The U.S. Supreme Court opens
today its historic review of President Barack Obama’s health-
care law, three days of arguments that might result in the
president’s premier legislative achievement being found
unconstitutional in the middle of his re-election campaign.
The court will determine the fate of a measure designed to
extend insurance to about 32 million people and revamp an
industry that accounts for 18 percent of the U.S. economy.
The six hours of planned debate is the most on a case in 44
years. The core dispute — the law’s upcoming mandate that
uninsured people purchase coverage — comes on the second day.
First, the justices today hear arguments on a seemingly
arcane question: Does the penalty for failing to get insurance
amount to a tax?
It’s “the sleeper issue of the health-care case,” said
Adam Winkler, a constitutional law professor at the University
of California at Los Angeles School of Law. “The great
constitutional controversy over Obamacare could end with a
whimper rather than a bang.”
A 145-year-old law, the Anti-Injunction Act, says courts
can’t rule on the legality of federal taxes until they are
imposed. For the no-insurance penalty in the 2010 health care
law, which takes effect in stages, that comes in 2015. The
justices may decide it’s too soon rule on the health law’s
The 90-minute debate on the 1867 law will serve as a
prelude for the court’s arguments tomorrow over the marquee
issue: whether the Constitution lets government require
Americans to either get insurance or pay the penalty.
The mandate is a primary tool the government uses to expand
insurance coverage. The question for the court is whether it
falls within the scope of Congress’ constitutional authority to
regulate interstate commerce.
On the third day of arguments, the justices will hear
debate about what should happen to the rest of the law if the
insurance requirement is voided. The court also will take up
whether the law, by expanding the Medicaid program,
unconstitutionally coerces the states into spending more on
health care for the poor.
The case marks the first time the high court has considered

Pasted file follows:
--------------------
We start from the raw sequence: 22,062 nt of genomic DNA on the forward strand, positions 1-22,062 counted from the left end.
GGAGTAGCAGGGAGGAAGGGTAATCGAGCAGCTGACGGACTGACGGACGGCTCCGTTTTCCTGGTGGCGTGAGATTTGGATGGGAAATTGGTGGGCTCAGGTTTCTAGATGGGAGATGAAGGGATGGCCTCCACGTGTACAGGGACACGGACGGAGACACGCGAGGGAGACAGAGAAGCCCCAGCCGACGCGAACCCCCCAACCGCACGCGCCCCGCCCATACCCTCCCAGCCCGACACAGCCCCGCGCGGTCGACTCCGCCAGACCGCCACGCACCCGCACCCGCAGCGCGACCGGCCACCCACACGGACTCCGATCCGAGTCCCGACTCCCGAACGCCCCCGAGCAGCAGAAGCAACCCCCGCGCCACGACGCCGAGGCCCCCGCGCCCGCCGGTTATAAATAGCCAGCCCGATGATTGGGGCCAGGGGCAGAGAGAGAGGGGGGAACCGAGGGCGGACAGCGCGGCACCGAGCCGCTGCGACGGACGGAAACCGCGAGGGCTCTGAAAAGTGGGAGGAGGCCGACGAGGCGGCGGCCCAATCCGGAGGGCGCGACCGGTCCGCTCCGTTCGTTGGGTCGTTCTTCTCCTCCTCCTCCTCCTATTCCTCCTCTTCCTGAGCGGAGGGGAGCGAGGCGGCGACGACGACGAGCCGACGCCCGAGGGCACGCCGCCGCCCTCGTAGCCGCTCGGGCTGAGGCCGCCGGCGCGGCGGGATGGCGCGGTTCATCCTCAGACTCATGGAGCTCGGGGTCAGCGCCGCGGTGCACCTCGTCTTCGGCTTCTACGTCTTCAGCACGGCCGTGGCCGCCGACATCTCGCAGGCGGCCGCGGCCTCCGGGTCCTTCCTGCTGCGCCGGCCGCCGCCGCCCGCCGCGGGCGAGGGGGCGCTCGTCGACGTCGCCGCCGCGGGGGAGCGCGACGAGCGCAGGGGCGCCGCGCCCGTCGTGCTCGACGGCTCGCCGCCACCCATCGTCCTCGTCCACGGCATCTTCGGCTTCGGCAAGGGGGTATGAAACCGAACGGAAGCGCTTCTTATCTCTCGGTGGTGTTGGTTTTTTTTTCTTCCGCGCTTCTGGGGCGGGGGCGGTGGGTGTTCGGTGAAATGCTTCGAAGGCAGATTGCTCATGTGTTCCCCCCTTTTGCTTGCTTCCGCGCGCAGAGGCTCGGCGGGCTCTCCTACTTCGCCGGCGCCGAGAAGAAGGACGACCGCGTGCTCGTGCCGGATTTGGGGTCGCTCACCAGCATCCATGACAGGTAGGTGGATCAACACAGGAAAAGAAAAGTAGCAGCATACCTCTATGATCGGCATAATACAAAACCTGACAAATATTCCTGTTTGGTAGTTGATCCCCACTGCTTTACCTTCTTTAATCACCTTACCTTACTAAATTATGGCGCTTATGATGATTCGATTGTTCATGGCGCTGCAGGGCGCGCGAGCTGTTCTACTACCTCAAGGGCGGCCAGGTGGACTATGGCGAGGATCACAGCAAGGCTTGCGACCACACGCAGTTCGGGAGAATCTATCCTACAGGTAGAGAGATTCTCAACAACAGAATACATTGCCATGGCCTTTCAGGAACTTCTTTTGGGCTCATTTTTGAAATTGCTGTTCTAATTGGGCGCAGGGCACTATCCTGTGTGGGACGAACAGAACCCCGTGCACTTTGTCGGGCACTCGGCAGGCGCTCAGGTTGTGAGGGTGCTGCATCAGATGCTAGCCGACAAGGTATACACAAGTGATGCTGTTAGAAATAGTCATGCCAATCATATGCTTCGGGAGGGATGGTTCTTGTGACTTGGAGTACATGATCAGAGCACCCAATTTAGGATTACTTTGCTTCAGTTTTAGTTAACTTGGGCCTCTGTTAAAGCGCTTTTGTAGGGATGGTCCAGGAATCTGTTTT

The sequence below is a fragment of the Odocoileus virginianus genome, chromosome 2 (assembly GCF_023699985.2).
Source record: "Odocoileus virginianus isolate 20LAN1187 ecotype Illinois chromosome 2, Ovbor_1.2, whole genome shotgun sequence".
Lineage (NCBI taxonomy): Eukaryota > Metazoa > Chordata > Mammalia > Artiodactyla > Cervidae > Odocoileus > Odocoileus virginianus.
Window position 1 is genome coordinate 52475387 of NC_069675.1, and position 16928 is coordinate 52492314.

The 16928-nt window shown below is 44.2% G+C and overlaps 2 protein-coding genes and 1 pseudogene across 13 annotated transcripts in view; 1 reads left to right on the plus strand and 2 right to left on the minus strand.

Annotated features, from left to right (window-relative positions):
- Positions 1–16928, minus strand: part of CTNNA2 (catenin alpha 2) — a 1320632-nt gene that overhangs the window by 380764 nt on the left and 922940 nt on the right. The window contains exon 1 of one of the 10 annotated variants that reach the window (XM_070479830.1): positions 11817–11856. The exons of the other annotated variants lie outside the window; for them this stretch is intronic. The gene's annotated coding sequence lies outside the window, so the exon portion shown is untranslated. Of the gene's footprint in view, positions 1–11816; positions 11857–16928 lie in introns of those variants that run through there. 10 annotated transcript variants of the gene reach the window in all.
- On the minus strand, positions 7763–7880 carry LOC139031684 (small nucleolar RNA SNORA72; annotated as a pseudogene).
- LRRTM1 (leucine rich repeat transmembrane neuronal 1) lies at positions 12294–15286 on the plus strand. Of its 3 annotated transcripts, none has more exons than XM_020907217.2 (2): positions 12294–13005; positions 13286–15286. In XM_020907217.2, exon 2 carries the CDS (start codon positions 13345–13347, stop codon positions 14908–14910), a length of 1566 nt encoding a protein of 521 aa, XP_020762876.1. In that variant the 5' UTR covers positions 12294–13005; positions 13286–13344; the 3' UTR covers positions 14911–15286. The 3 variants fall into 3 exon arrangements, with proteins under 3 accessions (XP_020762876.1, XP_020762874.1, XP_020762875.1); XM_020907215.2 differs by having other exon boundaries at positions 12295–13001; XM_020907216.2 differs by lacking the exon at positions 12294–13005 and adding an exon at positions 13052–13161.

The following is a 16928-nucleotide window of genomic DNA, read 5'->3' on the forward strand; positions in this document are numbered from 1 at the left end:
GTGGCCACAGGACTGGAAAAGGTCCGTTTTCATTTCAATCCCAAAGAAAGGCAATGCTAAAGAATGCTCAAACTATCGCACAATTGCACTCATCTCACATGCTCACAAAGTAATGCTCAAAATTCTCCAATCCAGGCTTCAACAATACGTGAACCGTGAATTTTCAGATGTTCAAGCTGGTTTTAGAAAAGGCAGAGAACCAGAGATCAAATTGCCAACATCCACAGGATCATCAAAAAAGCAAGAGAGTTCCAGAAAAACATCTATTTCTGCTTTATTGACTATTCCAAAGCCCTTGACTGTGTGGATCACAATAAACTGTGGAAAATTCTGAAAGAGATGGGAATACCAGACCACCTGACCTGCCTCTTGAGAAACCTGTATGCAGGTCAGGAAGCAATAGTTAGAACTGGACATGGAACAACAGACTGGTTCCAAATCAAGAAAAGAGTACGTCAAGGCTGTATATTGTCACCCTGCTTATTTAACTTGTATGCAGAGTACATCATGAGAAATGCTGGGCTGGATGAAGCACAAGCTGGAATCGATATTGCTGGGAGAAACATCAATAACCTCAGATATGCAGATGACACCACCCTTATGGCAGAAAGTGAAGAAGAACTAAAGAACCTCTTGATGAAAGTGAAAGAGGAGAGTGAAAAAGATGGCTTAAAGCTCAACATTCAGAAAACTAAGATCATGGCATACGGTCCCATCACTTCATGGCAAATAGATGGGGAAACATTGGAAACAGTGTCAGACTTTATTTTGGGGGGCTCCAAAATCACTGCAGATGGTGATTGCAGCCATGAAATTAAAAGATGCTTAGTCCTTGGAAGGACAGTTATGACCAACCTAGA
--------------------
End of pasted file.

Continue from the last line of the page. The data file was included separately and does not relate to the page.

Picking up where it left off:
striking down a president’s signature legislative achievement in
the midst of his re-election campaign. Republican candidates,
including former Massachusetts Governor Mitt Romney, are
campaigning against the measure, saying it should be repealed.
Political Decision Expected
A Bloomberg National Poll earlier this month found that
three-quarters of Americans say the Supreme Court will be
influenced by politics when it rules, probably in June, less
than five months before the presidential election.
The sentiment crosses party lines and is especially held by
independents, 80 percent of whom said the court will not base
its ruling solely on legal merits. More Republicans than
Democrats, by 74 percent to 67 percent, said politics will play
Outside the courtroom, debate heated up over the weekend.
Former Republican presidential candidate Herman Cain led a
cheering crowd of Tea Party supporters near the court on March
24 calling for the health care law’s demise.
“We the people are here. We the people are still in
charge, and we want our freedom back,” Cain said. More protests
are planned outside the court during the arguments.
Senior Obama adviser David Plouffe said yesterday that
Americans “don’t want to go re-fight this battle.” On CNN’s
“State of the Union” program, Plouffe said, “You ask people,
should we go back to square one? People don’t want to do that.”
Unusual Court Step
Both the Obama administration and the law’s challengers
To contact the reporter on this story:
Greg Stohr in Washington at
To contact the editor responsible for this story:
Steven Komarow at
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